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Apple Arcade: ‘LEGO Builder’s Journey’ Review – A Beautiful, Melancholy Metaphor

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There are now two LEGO games in the Apple Arcade store: LEGO Brawls, and  LEGO Builder’s Journey, and they couldn’t be further apart when it comes to tone.

LEGO Brawls is a frenetic, zany combat game that does its best to mimic a Super Smash Bros. vibe using over-the-top item-based combat on varied stages. It has a lighthearted, joking spirit that’s more or less in line with every piece of LEGO media that’s been released since LEGO Island made its way to PC in the late 90s.

But now, LEGO has its own in-house developer, Light Brick Studios, and they’ve taken a completely different approach to LEGO with their first game, LEGO Builder’s Journey. The result is a more meditative, slow-paced, and nostalgic game offering players puzzles to solve through building structures with bricks to navigate paths through each level.

The change in tone is made immediately obvious the moment the game opens, with its somber dynamic lighting, thoughtfully-designed landscapes, and atmospheric sound design filled with reverberating sound effects and slow, ambient music. The game is, in short, absolutely gorgeous — an unusual bit of praise to give a game with characters and environments made up entirely out of LEGO bricks, but one that’s well-deserved. Light Brick Studios has taken a familiar toy and turned it into the building blocks of a believable, enchanting world.

The most telling change, however, is the complete absence of LEGO’s iconic minifigures. The characters are instead represented by a minimalist stack of blocks, showing emotion through posture and movement.

This movement is used to remarkable effect, telling a wordless story of a mentor figure teaching the player the ins and outs of building and creativity.  Then, the mentor is forced to leave the character behind after being called off to perform what amounts to meaningless, thankless drudge work as the player sets out on their own adventure.

Some people have compared LEGO Builder’s Journey to Monument Valley, and not entirely without reason. They’re both gorgeous, isometric puzzlers that guide players through an ambiguous but oddly-moving story, and they both have a level of polish that is not often achieved in mobile games. However, while the types of puzzles players face both involve progressing through the world by manipulating the environment, Monument Valley has its Escher-inspired worlds that lead to puzzles which require a bit of mind-bending logic to solve. In Builder’s Journey, the puzzles are often a lot more straightforward, so players rarely are treated to the kind of “Aha!" moments that made Monument Valley click with so many.

The gameplay of Builder’s Journey is fairly simple — select, move, rotate and drop bricks to where they’re needed, while using special orange bricks to guide your character. The challenge comes in figuring out how to use the limited bricks available to either solve a challenge or create a path to the goal.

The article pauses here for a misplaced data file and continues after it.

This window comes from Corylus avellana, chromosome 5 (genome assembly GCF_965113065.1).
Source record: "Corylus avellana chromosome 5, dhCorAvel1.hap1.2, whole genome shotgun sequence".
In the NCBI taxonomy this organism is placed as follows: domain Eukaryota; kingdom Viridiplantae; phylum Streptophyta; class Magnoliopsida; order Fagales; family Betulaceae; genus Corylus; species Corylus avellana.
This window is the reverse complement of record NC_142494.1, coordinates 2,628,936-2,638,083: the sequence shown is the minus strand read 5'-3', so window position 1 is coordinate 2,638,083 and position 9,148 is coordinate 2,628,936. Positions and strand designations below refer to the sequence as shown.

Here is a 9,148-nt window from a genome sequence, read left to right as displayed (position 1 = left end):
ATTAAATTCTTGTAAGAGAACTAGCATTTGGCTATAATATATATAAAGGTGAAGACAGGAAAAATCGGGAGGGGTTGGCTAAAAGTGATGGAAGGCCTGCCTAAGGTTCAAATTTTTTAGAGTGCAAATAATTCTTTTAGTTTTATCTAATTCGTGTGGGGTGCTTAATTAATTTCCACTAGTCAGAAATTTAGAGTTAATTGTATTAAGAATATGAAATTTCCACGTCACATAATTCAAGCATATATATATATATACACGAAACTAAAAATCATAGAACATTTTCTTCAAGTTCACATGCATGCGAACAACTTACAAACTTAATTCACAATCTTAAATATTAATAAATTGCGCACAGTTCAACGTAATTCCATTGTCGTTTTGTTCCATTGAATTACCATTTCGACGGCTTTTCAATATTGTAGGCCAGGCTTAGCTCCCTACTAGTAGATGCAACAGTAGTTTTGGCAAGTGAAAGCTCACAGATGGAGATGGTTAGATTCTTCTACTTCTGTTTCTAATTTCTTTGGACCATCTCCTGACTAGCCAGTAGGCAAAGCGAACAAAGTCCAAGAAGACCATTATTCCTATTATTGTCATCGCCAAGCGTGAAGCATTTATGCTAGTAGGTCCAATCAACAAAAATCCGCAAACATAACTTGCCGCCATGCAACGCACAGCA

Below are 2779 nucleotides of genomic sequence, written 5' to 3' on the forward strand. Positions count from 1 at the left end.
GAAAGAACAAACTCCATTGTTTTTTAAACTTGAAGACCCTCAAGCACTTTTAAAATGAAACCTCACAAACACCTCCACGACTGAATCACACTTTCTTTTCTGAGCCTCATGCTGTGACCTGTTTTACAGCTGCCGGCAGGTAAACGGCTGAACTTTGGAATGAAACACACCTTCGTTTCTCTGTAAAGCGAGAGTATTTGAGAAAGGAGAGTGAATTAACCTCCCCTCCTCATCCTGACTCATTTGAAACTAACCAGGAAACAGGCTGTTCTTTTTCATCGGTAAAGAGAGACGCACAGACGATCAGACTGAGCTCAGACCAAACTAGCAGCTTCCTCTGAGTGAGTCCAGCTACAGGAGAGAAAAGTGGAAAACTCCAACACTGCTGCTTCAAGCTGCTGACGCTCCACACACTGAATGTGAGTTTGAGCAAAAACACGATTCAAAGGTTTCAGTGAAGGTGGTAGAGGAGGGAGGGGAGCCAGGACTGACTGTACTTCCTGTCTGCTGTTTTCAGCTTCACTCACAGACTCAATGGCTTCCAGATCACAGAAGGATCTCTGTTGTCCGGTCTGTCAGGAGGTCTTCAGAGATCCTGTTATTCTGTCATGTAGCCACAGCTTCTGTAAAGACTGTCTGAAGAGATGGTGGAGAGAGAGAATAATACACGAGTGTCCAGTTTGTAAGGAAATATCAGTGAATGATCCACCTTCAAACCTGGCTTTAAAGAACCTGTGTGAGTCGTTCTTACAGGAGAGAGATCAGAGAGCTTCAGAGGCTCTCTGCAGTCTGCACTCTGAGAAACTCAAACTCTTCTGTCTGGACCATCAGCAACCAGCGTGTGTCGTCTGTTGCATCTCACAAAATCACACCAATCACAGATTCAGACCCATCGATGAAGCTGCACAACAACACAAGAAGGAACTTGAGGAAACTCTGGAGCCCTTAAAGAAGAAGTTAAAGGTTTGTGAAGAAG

Sometimes puzzles require outside-the-box thinking, sometimes they requires level-specific gimmicks, and sometimes they require hunting for hidden bricks, but the puzzles never get unreasonably hard. Often, in fact, the game lets players come up with their own solution instead of forcing them towards a specific answer — a design choice that fits well with both the game’s underlying message of creativity and the philosophy behind LEGO bricks themselves.

There’s a great, tactile feel to the building mechanics, though the game is in no great rush to connect the blocks or let you drop an unwanted one. This is perhaps intended to match the overall sedate mood of the game, and for the most part it works. However, there are times when timing and quick action matter, and those are the times where the game’s easygoing attitude towards player input can cause some frustration, though never enough to make players close down the game in anger.

I’ll avoid spoiling the story, but it’s one that will hit home with anyone who has grown distant from a close friend or a loved one because of their work, and also for anyone who has pursued a career in what at first appeared to be an exciting field, only to discover that the actual work being offered is an absolute slog. I would not be surprised to discover that whoever came up with the plot had a previous job that did not test their abilities or stir their creative juices.

But for all its virtues — and it has many virtues, LEGO Builder’s Journey feels a bit short by the end. There’s 34 stages, which sounds like a lot, but each one can be solved in just a few minutes, leading to a game that can be easily beaten in an afternoon. Despite its free-form approach to puzzle solving, the game offers very little incentive to replay it, so it’s not really a game you’ll keep installed on your phone for long.

It is, however, a game that’s well worth the time it takes to play. If you’re already a subscriber to Apple Arcade, LEGO Builder’s Journey is a must-download, if only just to see how much a game can accomplish in a story while taking such a minimalist approach.

Light Brick Studios has proven itself to be capable of great things. It’ll be tough for them to top themselves, but I look forward to seeing them try.


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NOTE: LEGO Builder’s Journey is available on mobile exclusively as part of Apple Arcade, a premium gaming subscription service from Apple. Without being a subscriber to Apple Arcade you cannot download and play this game. Apple Arcade is $4.99 per month and does come with a free one month trial, you can learn more about it on Apple’s official website or by visiting our dedicated Apple Arcade forum.

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